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yeast

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4 March 2022 Science art expressing the concept of transcriptional neighbourhoods regulating transcript isoform lengths and expression levels.

Understanding genomes, piece by piece

Science Genomes are made up of thousands of individual pieces – genes – which are expressed at different levels. Researchers at EMBL have shed light on how the placement of a gene affects its expression, as well as that of its neighbours.

2022

science

7 December 2020 Female scientist stands in front of electron microscope that is taller than she is

Seeing deeper inside cells

Science While cryo-electron tomography (cryo-ET) was first envisioned in 1968, the advances the Mahamid group are bringing to this 3D method for studying molecules directly inside cells are new, and are likely to greatly expand its use.

2020

science

3 September 2020 Left: Slice of a cell in grey. Right: Two 3D reconstructions of parts of the slice, showing the internal structure.

Nuclear pores in their natural context

Science Scientists from the Beck group have studied the 3D structure of nuclear pores in budding yeast. They show how the architecture of the nuclear pore complex differs inside cells compared to its form observed in vitro studies.

2020

science

4 June 2019

Colourful yeast

Picture of the week Most of us love brewer’s yeast, or at least the food that it’s helped us to produce since ancient times. Without Saccharomyces cerevisiae (its Latin name) we couldn’t enjoy wine, beer or most types of bread. Besides its role in food production, S. cerevisiae is also an important model…

2019

picture-of-the-week

17 June 2011 Condensin loops around several strands of DNA, keeping it coiled up and easier to transport. (Artistic impression) Image credits: EMBL/ P. Riedinger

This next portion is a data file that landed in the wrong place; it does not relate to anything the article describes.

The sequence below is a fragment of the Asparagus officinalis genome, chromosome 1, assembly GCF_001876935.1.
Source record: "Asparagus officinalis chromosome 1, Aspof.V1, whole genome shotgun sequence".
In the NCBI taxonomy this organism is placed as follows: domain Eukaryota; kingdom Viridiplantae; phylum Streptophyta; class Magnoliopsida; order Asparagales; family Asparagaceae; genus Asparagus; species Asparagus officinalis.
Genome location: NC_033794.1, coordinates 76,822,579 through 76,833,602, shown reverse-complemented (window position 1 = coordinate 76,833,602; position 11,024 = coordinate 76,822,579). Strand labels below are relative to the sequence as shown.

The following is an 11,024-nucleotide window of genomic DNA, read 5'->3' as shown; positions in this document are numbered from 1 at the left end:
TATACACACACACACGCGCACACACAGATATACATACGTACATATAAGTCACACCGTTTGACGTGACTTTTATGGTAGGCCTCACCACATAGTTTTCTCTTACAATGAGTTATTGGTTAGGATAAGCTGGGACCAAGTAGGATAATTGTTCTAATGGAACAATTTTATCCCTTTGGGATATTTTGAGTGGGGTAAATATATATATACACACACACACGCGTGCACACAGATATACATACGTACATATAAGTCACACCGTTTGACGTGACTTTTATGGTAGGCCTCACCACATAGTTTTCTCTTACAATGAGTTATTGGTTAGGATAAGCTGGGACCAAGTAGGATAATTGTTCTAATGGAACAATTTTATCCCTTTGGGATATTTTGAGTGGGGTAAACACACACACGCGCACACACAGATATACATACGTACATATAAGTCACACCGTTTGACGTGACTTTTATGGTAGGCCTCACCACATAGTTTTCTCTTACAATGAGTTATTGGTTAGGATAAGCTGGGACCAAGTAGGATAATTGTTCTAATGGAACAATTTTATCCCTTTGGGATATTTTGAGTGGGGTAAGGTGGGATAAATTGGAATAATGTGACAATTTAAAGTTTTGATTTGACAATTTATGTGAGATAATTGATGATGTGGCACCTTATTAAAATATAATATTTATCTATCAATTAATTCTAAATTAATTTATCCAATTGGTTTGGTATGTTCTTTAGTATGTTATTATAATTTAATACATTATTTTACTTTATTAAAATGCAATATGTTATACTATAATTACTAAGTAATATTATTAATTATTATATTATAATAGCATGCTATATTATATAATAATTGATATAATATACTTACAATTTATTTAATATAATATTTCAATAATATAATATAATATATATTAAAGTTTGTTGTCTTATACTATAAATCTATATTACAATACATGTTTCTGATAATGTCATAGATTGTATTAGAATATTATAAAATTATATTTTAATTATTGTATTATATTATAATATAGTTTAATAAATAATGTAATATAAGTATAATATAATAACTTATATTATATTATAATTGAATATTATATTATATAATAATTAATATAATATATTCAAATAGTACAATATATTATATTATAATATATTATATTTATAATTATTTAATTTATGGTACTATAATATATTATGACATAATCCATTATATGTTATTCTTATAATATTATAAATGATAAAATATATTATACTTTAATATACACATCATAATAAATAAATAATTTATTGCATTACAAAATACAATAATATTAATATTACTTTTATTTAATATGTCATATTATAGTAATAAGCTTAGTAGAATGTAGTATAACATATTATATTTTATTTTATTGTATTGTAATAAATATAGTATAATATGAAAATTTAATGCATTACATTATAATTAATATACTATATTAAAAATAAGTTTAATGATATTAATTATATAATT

Keeping it together

Science As any rock-climber knows, trailing a long length of rope behind you is not easy. A dangling length of rope is unwieldy and hard to manoeuvre, and can get tangled up or stuck on an outcropping. Cells face the same problem when dragging chromosomes apart during cell division. The chromosomes are…

2011

science

18 March 2010

What makes us unique? Not only our genes

Science Once the human genome was sequenced in 2001, the hunt was on for the genes that make each of us unique. But scientists at the European Molecular Biology Laboratory (EMBL) in Heidelberg, Germany, and Yale and Stanford Universities in the USA, have found that we differ from each other mainly because…

2010

science

9 July 2008

Zooming in on genetic shuffling

Science Genetic recombination, the process by which sexually reproducing organisms shuffle their genetic material when producing germ cells, leads to offspring with a new genetic make-up and influences the course of evolution. In the current issue of Nature, researchers at the European Molecular…

2008

science

21 October 2007

Scientists uncover how hormones achieve their effects

Science New insights into the cellular signal chain through which pheromones stimulate mating in yeast have been gained by scientists at the European Molecular Biology Laboratory [EMBL]. Similar signal chains are found in humans, where they are involved in many important processes such as the…

2007

science

6 March 2007

An architectural plan of the cell

Science Like our body every cell has a skeleton that provides it with a shape, confers rigidity and protects its fragile inner workings. The cytoskeleton is built of long protein filaments that assemble into networks whose overall architecture and fine detail can only be revealed with high resolution…

2007

science

27 September 2006

How nature tinkers with the cellular clock

Science The life of a cell is all about growing and dividing at the right time. That is why the cell cycle is one of the most tightly regulated cellular processes. A control system with several layers adjusts when key components of the cell cycle machinery are produced, activated and degraded to make sure…

2006

science

22 January 2006

The closest look ever at the cell’s machines

Science Today researchers in Germany announce they have finished the first complete analysis of the “molecular machines” in one of biology’s most important model organisms: S. cerevisiae (baker’s yeast). The study from the biotechnology company Cellzome, in collaboration with the…

2006

science

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